Archives for posts with tag: botanical art

IMG_1565

Yesterday was a perfect spring day in southern New England, so my husband and I paid a visit to our favorite garden center – The Farmer’s Daughter in South Kingston, Rhode Island. This collection of spiky papyrus, ruffled coleus, scented geranium and abutilon will spend the summer in a great planter on my deck and supply me with terrific foliage for my pressed botanicals. Meanwhile, in the garden, my ferns, miniature ivy, yellow archangel, and fringed bleeding heart have all come to life and are ready for a judicious harvest.

Meanwhile, work continues on my new project – pressed botanicals on acrylic backgrounds. For these I use wood panels as supports, and encase the finished work in two or three coats of two-part resin. This one features a single feathery Japanese maple leaf and awaits its second coat of resin. Out with the gas mask…

IMG_1569

Advertisements

IMG_1489_crop

This is the second time I have added a touch of acrylic paint to my printed graphic in order to add depth and contour. Just the sky is left untouched. To bring it to life I added just the top of a pressed ginkgo leaf and a carnation petal as foreground and to lend perspective, I also added some fern ‘trees’ in graduated sizes.

With the start of the show season just weeks away (my first show will be Craftopia at Hope Artistes Village in Pawtucket, Rhode Island on Sunday, April 27) Meanwhile, this one is the latest addition to my Etsy shop.

IMG_1480_crop

My daughter, Emma and her boyfriend, Nick recently brought me some lovely flowers including some brightly colored carnations. I thought they were perfect for a trial run with my new microwave flower press — a gift from my other daughter, Shelley. The press yielded great results right out of the gate and will allow me to use more flowers in my work. ! I’m sure I will find inspiration for many designs with these pretty petals but this one was irresistible.

This piece is also a departure in that it combines computer graphics with acrylic painting for the background. I used a deep brownish yellow printed foreground to support painted grasses. The plants other than carnations are fern and ginkgo. As always, I varied the size of the fronds to create depth of field.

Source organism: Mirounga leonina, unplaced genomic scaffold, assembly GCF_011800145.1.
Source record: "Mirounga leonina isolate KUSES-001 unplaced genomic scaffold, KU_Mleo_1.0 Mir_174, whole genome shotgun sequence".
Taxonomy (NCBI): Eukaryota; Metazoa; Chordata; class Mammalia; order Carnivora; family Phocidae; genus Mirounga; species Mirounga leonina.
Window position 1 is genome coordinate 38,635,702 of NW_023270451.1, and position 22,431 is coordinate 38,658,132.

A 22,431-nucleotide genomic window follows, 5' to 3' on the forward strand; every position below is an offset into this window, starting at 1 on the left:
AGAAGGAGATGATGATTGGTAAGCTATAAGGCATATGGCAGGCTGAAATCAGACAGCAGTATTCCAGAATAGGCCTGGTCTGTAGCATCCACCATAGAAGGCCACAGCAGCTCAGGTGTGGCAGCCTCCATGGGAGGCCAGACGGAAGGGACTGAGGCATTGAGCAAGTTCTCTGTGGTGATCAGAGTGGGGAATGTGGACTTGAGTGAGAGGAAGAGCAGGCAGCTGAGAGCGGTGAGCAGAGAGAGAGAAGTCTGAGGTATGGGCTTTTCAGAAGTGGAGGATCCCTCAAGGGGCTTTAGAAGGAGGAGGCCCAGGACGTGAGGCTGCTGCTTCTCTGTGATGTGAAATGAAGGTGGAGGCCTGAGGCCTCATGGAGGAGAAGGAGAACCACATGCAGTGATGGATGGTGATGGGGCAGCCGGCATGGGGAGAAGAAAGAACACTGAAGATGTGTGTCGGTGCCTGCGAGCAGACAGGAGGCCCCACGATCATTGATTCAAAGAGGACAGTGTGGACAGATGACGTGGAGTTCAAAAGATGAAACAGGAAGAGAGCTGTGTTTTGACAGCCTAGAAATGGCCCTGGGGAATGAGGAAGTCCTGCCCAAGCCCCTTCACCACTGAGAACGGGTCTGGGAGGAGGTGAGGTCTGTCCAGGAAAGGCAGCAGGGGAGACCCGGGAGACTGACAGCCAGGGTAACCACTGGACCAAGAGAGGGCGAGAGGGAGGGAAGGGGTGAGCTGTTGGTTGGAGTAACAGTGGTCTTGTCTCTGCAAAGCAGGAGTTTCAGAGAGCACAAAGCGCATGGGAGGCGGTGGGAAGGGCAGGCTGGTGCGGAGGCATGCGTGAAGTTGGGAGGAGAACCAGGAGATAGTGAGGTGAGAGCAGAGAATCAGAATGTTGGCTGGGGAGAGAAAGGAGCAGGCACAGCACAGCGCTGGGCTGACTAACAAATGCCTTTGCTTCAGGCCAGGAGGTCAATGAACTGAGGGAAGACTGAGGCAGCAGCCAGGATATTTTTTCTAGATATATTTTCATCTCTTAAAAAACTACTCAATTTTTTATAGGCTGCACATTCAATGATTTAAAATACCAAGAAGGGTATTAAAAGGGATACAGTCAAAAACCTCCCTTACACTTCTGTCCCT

IMG_1367_crop

IMG_1363_crop

Until now I’ve created backgrounds for my real pressed botanicals on computer. To compliment that body of work, I recently began adding a series of acrylic paintings with similar subjects.

My last two pieces combine both disciplines. Instead of computer graphics, I have created bacgrounds on original watercolors. So far, I’m having fun with the process. I popped these two into my Etsy shop tonight and will show them next week in Stonington at the Velvet Mill.

IMG_1333_crop

It occurs to me that while I often make mention of projects in the works and talk about process, I have never posted a photo of an unfinished piece until now

Today I am working on a companion piece to the scented geranium and fig leaf pairing I posted earlier in the week.

I prefer to begin these paintings by blocking in the negative spaces. Although I did so in this case as well, my plan was to show the geranium, this time, in summer colors rather than in the soft tans it turns to in the pressing process. The variety in my garden is variegated with light yellow to white ruffled edges and I needed to see it on canvas before settling on a final background color. The dark raw umber that I chose after blocking in the leaf will serve well to bring out its contrasting colors.

As the work goes along, I will add layers of pigment gradually reducing the degree of transparency you see both in the background and foreground at this early stage. It seems fitting that the background be the color of the rich soil this plant grows in. When I turn my attention to the space left for the ginko leaf, the background color will now dictate the shades of chartreuse that I choose to represent the spring colors of that lovely tree.

015_crop

IMG_1330_crop